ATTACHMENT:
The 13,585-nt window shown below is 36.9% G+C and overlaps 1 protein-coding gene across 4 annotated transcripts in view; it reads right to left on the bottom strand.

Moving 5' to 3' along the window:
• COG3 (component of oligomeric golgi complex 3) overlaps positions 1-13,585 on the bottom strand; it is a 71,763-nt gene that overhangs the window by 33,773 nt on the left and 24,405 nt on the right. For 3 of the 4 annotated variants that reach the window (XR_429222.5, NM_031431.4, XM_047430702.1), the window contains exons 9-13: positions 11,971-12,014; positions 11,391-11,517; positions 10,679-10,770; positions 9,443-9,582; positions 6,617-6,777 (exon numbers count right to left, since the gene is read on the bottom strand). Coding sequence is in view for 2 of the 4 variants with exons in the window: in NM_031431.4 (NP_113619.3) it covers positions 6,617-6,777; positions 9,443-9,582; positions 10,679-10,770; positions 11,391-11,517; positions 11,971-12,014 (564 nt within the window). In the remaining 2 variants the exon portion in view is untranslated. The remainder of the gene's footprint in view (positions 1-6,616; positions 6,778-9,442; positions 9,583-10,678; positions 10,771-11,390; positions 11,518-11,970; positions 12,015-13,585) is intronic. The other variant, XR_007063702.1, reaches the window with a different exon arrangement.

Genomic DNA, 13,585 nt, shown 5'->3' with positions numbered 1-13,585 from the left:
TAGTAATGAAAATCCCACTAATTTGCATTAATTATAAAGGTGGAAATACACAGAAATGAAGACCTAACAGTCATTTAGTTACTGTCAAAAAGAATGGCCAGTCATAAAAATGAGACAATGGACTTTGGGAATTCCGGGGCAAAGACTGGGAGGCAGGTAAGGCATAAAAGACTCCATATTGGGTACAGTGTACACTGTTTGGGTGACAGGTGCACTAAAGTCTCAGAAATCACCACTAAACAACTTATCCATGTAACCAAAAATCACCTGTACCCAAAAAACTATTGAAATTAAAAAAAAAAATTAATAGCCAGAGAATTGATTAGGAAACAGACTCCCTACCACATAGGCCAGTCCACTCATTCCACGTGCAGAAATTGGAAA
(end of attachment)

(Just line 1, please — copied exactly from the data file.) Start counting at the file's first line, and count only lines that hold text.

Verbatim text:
The 13,585-nt window shown below is 36.9% G+C and overlaps 1 protein-coding gene across 4 annotated transcripts in view; it reads right to left on the bottom strand.